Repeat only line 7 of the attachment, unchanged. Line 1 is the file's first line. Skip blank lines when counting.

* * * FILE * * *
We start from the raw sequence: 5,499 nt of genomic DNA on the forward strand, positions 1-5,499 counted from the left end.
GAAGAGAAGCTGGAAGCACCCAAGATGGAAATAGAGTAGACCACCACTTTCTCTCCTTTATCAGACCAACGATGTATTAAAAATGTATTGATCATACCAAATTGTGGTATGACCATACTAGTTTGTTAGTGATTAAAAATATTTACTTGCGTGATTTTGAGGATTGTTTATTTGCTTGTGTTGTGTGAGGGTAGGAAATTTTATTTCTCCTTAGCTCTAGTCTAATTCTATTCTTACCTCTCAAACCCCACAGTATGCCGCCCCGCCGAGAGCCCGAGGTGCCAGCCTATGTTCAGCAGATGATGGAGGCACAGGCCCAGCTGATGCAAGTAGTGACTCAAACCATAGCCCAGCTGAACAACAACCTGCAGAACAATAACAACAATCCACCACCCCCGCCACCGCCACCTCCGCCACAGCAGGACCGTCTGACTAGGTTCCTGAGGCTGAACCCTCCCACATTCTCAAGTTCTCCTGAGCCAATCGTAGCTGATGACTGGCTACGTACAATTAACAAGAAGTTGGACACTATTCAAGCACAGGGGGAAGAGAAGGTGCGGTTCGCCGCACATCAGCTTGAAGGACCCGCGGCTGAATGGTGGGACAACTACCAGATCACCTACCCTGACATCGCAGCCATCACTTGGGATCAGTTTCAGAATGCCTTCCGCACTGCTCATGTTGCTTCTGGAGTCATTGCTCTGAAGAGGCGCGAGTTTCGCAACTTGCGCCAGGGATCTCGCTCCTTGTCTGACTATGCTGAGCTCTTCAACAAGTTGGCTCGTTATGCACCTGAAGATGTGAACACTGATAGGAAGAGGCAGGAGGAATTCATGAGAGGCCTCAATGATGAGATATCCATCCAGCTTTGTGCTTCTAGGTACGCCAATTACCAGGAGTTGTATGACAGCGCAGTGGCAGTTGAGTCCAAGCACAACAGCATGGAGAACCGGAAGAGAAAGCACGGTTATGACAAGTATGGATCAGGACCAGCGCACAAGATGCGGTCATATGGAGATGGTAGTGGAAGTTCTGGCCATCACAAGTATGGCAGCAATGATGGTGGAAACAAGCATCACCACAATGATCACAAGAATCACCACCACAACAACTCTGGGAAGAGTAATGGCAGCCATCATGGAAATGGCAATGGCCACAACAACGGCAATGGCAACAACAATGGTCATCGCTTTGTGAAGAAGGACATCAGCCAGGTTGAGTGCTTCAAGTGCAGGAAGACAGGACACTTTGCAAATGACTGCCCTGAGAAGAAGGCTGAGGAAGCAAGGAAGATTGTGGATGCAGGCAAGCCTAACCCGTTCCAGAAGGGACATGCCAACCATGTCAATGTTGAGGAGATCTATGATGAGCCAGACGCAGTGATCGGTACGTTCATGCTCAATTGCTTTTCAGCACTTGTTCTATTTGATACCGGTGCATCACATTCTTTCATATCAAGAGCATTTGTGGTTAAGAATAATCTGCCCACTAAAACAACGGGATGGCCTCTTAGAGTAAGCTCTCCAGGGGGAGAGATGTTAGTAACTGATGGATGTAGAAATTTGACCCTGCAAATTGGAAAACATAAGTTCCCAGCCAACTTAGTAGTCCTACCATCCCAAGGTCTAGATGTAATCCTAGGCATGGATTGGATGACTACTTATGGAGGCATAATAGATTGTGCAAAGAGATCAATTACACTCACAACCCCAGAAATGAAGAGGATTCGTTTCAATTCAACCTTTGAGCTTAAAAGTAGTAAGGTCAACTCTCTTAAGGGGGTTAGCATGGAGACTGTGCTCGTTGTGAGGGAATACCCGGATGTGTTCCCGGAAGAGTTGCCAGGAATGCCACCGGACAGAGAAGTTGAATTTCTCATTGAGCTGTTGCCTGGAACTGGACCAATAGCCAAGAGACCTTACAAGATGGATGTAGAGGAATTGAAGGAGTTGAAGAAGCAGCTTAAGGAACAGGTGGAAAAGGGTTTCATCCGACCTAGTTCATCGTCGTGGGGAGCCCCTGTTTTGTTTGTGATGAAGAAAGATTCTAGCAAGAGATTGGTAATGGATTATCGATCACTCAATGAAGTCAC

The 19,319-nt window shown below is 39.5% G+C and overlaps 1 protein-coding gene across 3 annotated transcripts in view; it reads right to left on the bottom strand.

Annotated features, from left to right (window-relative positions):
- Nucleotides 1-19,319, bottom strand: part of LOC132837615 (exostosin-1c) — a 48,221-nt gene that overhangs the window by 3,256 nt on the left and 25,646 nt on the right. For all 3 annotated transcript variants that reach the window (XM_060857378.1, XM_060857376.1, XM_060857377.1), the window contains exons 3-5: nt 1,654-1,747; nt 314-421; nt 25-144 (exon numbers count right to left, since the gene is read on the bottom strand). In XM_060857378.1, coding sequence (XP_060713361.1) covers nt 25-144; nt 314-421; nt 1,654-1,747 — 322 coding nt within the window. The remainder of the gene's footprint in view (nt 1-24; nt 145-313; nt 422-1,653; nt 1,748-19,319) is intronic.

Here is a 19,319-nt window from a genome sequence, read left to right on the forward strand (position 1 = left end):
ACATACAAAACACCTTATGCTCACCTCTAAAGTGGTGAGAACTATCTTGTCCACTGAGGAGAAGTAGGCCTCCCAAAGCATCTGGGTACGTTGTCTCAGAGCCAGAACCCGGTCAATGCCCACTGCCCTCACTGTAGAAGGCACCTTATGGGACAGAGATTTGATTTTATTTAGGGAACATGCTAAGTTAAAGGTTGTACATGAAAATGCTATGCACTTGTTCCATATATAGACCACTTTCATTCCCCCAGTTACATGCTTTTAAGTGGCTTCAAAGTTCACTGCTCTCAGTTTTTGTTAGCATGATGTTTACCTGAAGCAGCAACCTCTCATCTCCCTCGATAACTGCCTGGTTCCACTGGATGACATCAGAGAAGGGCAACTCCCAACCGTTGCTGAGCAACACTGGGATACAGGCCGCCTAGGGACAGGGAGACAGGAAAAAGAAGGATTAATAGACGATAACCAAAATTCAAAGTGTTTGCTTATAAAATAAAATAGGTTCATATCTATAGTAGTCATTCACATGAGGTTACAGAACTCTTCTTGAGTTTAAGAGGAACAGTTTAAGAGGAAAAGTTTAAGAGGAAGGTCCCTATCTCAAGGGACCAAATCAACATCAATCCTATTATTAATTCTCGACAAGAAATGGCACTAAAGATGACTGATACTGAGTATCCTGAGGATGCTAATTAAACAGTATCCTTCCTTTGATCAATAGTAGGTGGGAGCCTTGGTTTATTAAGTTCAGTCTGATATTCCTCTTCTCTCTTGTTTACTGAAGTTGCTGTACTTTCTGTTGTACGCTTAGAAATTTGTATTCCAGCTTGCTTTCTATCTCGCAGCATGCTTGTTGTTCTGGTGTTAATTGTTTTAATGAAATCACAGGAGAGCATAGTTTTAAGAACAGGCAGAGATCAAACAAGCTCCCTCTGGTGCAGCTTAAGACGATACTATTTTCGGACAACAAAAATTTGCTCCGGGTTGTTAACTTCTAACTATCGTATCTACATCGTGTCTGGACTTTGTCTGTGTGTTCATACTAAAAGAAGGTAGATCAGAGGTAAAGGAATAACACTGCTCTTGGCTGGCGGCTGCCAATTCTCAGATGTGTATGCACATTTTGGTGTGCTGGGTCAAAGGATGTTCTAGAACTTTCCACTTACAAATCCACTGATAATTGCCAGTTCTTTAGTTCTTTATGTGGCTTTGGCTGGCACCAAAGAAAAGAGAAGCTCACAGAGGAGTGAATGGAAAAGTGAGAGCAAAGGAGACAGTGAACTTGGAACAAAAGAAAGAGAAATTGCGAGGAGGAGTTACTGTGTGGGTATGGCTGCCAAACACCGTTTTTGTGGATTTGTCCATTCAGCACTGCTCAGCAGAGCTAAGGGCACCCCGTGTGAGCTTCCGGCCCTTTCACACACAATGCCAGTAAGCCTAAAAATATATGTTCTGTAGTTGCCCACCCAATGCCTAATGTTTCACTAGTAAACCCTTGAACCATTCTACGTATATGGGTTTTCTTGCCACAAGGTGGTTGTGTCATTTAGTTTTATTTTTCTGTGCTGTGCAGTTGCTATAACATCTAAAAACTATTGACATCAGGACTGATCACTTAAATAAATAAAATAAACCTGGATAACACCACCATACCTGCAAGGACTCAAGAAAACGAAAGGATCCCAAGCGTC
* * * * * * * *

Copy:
ACATACAAAACACCTTATGCTCACCTCTAAAGTGGTGAGAACTATCTTGTCCACTGAGGAGAAGTAGGCCTCCCAAAGCATCTGGGTACGTTGTCTCAGAGCCAGAACCCGGTCAATGCCCACTGCCCTCACTGTAGAAGGCACCTTATGGGACAGAGATTTGATTTTATTTAGGGAACATGCTAAGTTAAAGGTTGTACATGAAAATGCTATGCACTTGTTCCATATATAGACCACTTTCATTCCCCCAGTTACATGCTTTTAAGTGGCTTCAAAGTTCACTGCTCTCAGTTTTTGTTAGCATGATGTTTACCTGAAGCAGCAACCTCTCATCTCCCTCGATAACTGCCTGGTTCCACTGGATGACATCAGAGAAGGGCAACTCCCAACCGTTGCTGAGCAACACTGGGATACAGGCCGCCTAGGGACAGGGAGACAGGAAAAAGAAGGATTAATAGACGATAACCAAAATTCAAAGTGTTTGCTTATAAAATAAAATAGGTTCATATCTATAGTAGTCATTCACATGAGGTTACAGAACTCTTCTTGAGTTTAAGAGGAACAGTTTAAGAGGAAAAGTTTAAGAGGAAGGTCCCTATCTCAAGGGACCAAATCAACATCAATCCTATTATTAATTCTCGACAAGAAATGGCACTAAAGATGACTGATACTGAGTATCCTGAGGATGCTAATTAAACAGTATCCTTCCTTTGATCAATAGTAGGTGGGAGCCTTGGTTTATTAAGTTCAGTCTGATATTCCTCTTCTCTCTTGTTTACTGAAGTTGCTGTACTTTCTGTTGTACGCTTAGAAATTTGTATTCCAGCTTGCTTTCTATCTCGCAGCATGCTTGTTGTTCTGGTGTTAATTGTTTTAATGAAATCACAGGAGAGCATAGTTTTAAGAACAGGCAGAGATCAAACAAGCTCCCTCTGGTGCAGCTTAAGACGATACTATTTTCGGACAACAAAAATTTGCTCCGGGTTGTTAACTTCTAACTATCGTATCTACATCGTGTCTGGACTTTGTCTGTGTGTTCATACTAAAAGAAGGTAGATCAGAGGTAAAGGAATAACACTGCTCTTGGCTGGCGGCTGCCAATTCTCAGATGTGTATGCACATTTTGGTGTGCTGGGTCAAAGGATGTTCTAGAACTTTCCACTTACAAATCCACTGATAATTGCCAGTTCTTTAGTTCTTTATGTGGCTTTGGCTGGCACCAAAGAAAAGAGAAGCTCACAGAGGAGTGAATGGAAAAGTGAGAGCAAAGGAGACAGTGAACTTGGAACAAAAGAAAGAGAAATTGCGAGGAGGAGTTACTGTGTGGGTATGGCTGCCAAACACCGTTTTTGTGGATTTGTCCATTCAGCACTGCTCAGCAGAGCTAAGGGCACCCCGTGTGAGCTTCCGGCCCTTTCACACACAATGCCAGTAAGCCTAAAAATATATGTTCTGTAGTTGCCCACCCAATGCCTAATGTTTCACTAGTAAACCCTTGAACCATTCTACGTATATGGGTTTTCTTGCCACAAGGTGGTTGTGTCATTTAGTTTTATTTTTCTGTGCTGTGCAGTTGCTATAACATCTAAAAACTATTGACATCAGGACTGATCACTTAAATAAATAAAATAAACCTGGATAACACCACCATACCTGCAAGGACTCAAGAAAACGAAAGGATCCCAAGCGTC